To the extent petitioner claims that respondent impermissibly relied in part on hearsay statements by other students who participated in the video chat rather than direct testimony from these students, this claim is without merit.  As noted above, hearsay alone may constitute competent and substantial evidence in a student discipline proceeding (Bd. of Educ. of Monticello Cent. School Dist. v. Commissioner of Educ., et al., 91 NY2d 133).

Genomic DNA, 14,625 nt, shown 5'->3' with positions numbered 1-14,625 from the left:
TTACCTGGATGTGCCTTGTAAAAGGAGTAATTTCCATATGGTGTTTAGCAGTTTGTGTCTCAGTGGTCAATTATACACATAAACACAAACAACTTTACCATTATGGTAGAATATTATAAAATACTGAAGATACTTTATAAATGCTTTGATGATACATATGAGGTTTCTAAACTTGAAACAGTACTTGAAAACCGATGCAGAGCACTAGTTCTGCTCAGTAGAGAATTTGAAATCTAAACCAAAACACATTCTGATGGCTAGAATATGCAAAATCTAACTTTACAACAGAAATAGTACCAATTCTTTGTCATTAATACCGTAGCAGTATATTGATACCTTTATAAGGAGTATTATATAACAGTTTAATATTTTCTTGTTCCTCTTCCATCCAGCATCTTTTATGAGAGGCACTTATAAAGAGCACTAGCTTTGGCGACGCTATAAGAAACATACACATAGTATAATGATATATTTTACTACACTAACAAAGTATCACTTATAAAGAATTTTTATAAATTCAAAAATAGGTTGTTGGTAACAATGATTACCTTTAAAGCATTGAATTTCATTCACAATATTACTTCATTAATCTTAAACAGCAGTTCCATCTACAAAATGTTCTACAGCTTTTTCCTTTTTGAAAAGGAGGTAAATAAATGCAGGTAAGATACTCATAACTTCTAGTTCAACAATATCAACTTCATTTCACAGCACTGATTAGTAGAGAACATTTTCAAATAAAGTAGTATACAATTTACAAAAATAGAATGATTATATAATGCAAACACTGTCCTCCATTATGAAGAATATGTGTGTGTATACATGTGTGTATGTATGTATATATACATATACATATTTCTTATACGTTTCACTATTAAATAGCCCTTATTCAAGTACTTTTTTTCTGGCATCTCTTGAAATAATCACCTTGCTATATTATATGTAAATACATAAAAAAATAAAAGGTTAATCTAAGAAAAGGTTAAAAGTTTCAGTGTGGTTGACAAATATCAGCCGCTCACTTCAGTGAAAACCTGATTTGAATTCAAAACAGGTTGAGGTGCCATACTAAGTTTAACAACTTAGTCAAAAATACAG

Petitioner further argues that the video recordings transmitted to the principal, which were introduced into evidence at the hearing, were unreliable and did not constitute competent and substantial evidence of the student’s guilt.  This claim, however, lacks merit because, as explained above, petitioner admitted that the student is portrayed in the video clips and made the statements contained therein.  Whether or not the student who recorded the video clips selectively saved only the portions of the chat containing the bomb threats is irrelevant to a finding of the student’s guilt of making the bomb threats, which petitioner has conceded.  Regardless of the motivation of the student who forwarded the video clips to the school district or the student’s motivation in making the threatening statements, it is undisputed that the student made threats to place a bomb in the high school during a video chat with other students from the school.  Thus, I find that the district established the student’s guilt based upon the evidence demonstrating that he made the threatening statements in the video clips irrespective of the content of the remainder of the video chat.